High end mountain bike shoes can get pretty pricey these days, and you can easily spend upwards of $300-400 on a pair of the latest carbon wonder soles. Spending top dollar for a high-zoot carbon wonder sole is cool if you need the best to compliment your $10k carbon XC Race rig. However, if they don’t actually weigh less than models with nylon lugs, and if you don’t need (or want) the stiffest shoe, why pay more?
Giro’s Privateer XC mountain bike shoe was designed with this in mind. It maintains most of the features and many of the materials from their flagship models in a more reasonable price point. At $150, the shoe is perfect for weekend XC or Cross Racers that looking for a light weight shoe that is competition worthy and high performance without hitting hard in the wallet.
The upper portion of the shoe is constructed with breathable microfiber, and features a rubber toe cap for a bit of protection against trail debris. Two hook and loop straps and a ratcheting buckle closure make putting the shoe on a quick affair. I often find myself grabbing for these shoes first for my commute, as they take mere seconds to pull on and off. On the trail, ratcheting them to adjust the fit only takes a second.
The outsole uses nylon lugs for traction that work well on soft, moist soil and the front of the shoe can accommodate steel toe spikes for additional traction in sloppy conditions. Traction off the bike is great, provided the ground is soft enough for the lugs to dig in. Rocky terrain however, is a completely different proposition, as is pavement. The cleat is recessed enough for walking, but the hard lugs can be a bit slippery if you’re accustomed to walking in sticky rubber soles.
The footbed offers medium arch support, and I’ve been happy with the stock insole. Due to issues with foot numbness, AKA ‘hotfoot’, I run my cleats at the rearmost position. I’m happy to report I don’t have issues with the shoes in this regard that can’t be addressed by loosening the buckle a notch or two. I prefer a cleat position that’s further back for a number of reasons, and I was able to address the numbness issue without having to modify the shoes. (you could easily lengthen this with a drumel if needed as well if you need a few more millimeters)
What about that color?
The orange color of the “glowing red” colorway is definitely a love it or leave it proposition. (Inga, our resident style icon has shoe envy over them) Honestly, I would have purchased the shoe in black, but as they were generously furnished for this review, (thank you very much) I didn’t have a choice in the color. That said, there’s something about the bold color I find myself digging quite a bit. (the downside is I don’t own a single piece that matches the orange.) I pair them with either a black or neutral colored kit and they look sharp if you manage to pair them well. I’ve also taken to wearing them on my fixed gear around town in jeans, and think it looks kind of badass. They also pair well with the colors of the Giro New Road kit I’ve been trying out.
XC or Trail? Definitely XC
First a disclaimer: it’s been a while since I’ve spent serious time in an XC shoe. I started with Sidi shoes in college and rocked them and their hideous blue and yellow color way for years before wearing them out and replacing them with black ones. In fact, I probably have them packed away somewhere, scuffed and beat up looking. (I find the fit of the Privateer to be inline with Sidi and Specialized XC shoes, as I’m a 42.5 in both) When skate-style DH shoes came out, I jumped on board and never looked back. I loved the aesthetic, and they fit the style of bikes I was riding the most back then.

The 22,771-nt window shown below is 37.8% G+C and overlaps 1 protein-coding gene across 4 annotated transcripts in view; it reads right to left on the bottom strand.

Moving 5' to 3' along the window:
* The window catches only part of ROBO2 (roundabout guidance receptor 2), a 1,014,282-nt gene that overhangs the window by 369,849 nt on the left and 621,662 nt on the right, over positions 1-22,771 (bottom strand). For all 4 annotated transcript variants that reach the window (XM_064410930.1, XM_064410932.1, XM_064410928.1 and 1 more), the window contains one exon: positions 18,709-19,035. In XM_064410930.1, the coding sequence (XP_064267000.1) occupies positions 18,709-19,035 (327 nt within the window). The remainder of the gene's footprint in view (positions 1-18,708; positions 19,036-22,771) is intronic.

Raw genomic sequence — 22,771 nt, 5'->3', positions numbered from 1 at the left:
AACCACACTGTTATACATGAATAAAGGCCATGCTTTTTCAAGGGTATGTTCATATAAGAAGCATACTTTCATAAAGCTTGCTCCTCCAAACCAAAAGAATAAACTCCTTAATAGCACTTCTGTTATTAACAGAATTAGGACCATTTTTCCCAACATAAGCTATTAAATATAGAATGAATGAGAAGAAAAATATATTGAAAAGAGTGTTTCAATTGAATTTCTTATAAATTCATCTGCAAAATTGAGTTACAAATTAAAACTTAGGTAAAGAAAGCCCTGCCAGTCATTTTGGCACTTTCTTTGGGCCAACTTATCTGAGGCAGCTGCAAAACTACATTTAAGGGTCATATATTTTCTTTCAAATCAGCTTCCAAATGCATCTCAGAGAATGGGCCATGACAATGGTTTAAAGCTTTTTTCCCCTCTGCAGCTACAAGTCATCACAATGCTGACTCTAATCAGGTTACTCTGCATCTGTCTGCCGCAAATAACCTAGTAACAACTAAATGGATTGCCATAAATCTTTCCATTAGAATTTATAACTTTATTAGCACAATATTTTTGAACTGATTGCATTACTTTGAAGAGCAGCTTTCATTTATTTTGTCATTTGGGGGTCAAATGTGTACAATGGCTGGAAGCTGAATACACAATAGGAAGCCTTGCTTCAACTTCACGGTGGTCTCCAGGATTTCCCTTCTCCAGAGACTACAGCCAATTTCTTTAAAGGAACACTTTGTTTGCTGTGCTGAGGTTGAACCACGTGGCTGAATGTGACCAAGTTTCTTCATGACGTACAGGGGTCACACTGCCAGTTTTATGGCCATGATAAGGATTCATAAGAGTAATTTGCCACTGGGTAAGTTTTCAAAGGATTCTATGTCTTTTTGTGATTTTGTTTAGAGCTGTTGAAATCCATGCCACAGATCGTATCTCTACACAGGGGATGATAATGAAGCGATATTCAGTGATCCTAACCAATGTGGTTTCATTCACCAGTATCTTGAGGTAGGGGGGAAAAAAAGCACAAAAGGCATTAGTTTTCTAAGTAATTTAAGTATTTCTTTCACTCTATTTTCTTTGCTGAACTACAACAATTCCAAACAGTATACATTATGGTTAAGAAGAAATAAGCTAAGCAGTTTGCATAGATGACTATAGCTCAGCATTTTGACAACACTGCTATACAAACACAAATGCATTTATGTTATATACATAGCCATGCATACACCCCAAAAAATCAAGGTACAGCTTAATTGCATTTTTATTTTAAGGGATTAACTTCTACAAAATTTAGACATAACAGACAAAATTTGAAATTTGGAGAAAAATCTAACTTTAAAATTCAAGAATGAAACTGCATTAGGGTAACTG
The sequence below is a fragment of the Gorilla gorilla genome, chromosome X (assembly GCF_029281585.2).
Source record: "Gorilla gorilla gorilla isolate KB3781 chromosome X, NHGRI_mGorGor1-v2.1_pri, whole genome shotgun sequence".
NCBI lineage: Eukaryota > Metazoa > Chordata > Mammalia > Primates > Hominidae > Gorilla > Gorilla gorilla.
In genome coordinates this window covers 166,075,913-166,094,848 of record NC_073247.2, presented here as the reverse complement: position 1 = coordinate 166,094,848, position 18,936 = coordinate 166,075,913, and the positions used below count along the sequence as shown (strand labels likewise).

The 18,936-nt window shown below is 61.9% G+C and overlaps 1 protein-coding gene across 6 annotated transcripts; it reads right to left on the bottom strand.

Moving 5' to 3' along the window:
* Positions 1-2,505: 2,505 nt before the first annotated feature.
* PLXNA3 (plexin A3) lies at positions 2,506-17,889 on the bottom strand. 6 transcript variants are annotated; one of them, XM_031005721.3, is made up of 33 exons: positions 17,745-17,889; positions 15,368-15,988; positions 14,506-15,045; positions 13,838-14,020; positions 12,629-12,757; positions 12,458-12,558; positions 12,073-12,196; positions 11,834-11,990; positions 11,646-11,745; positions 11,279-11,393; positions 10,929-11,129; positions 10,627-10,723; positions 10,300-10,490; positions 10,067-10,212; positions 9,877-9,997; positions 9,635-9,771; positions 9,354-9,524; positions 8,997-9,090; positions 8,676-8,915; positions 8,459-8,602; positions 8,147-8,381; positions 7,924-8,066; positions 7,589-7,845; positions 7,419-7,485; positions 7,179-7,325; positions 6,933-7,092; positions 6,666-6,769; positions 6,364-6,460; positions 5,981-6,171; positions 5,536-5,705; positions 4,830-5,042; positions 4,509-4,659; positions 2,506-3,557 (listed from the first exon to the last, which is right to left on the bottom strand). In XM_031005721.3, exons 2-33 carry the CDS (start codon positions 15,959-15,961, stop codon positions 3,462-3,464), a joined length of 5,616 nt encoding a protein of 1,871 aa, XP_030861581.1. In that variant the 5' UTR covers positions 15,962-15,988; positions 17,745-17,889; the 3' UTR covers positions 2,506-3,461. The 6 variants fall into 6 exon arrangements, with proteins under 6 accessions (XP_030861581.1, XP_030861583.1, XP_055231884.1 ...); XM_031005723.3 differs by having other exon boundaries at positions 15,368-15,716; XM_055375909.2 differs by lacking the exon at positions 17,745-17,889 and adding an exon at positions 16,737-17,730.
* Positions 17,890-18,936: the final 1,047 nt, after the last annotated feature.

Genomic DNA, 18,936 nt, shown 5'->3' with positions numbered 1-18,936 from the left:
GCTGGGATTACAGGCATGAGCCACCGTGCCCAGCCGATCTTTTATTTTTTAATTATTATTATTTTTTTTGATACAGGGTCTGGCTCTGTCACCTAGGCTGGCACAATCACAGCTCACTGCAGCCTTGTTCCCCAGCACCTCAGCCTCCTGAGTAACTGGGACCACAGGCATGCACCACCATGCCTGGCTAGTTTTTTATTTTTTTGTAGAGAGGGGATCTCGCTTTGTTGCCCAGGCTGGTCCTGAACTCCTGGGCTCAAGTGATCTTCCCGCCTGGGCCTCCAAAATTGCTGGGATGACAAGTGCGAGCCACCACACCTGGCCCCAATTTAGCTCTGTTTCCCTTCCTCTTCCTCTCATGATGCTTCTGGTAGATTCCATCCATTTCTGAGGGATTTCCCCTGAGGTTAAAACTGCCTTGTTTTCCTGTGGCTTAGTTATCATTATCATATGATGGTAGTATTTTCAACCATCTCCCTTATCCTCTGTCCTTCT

For the last year though, I’ve been periodically rolling the local hills of SF and Oakland on a carbon 29er hardtail, and have a few 16-25 mile loops I hit without having to drive to a trail head. Getting to good dirt requires some pedaling on asphalt, and I was ready to shed the weight of the overbuilt shoes I’ve been wearing. I’ve enjoyed the fit of Giro’s DH specific shoe that Chamber so much the Privateer was the first shoe that came to mind when I decided it was time to try something more efficient.
The irony of it was that my first ride with the Privateer was less than ideal. Nothing against the shoes, it was simply the wrong trail and wrong day to wear them. It’s been a while since I’ve shuttled all mountain bikes, and we had traveled to Humboldt County a few weekends ago to sample some of the best trail we could find. Although the shoes fit great out of the box, the hard plastic lugs didn’t help one bit when it came to trying to clip back in on rough terrain, and the frequent foot-out, flat-out drifts over the leafy loose turns. I was cursing myself for not packing the Giro Chambers — a shoe tailor-made for this type of riding.
The hard plastic lugs don’t find it’s way back into the pedal the way a DH shoe does, and for aggressive trail rides where you unclip a lot, you’re better suited choosing a trail oriented shoe with a softer rubber sole. If you’re a trail rider looking to ditch heavy DH clip in shoes for a more efficient pedaling footwear, this isn’t the shoe— you’d be better served with the new Terraduro model and it’s rubber Vibram sole. The downside is that you’ll gain weight with the heavier sole.
The Privateer is a great shoe aimed at XC rides and racing at a decent price. At a listed 350 grams, the shoes are light, and after cranking around with my overbuilt DH style skate shoes for so long, it’s awesome to have a shoe for days where I want to haul ass for long rides on tame to moderate terrain. Weekend cross, short track, or XC race? Yes. Riding that same ol’ loop and working on shaving seconds off the personal best? Definitely.
Check it out: Giro Privateer Mountain Bike Shoe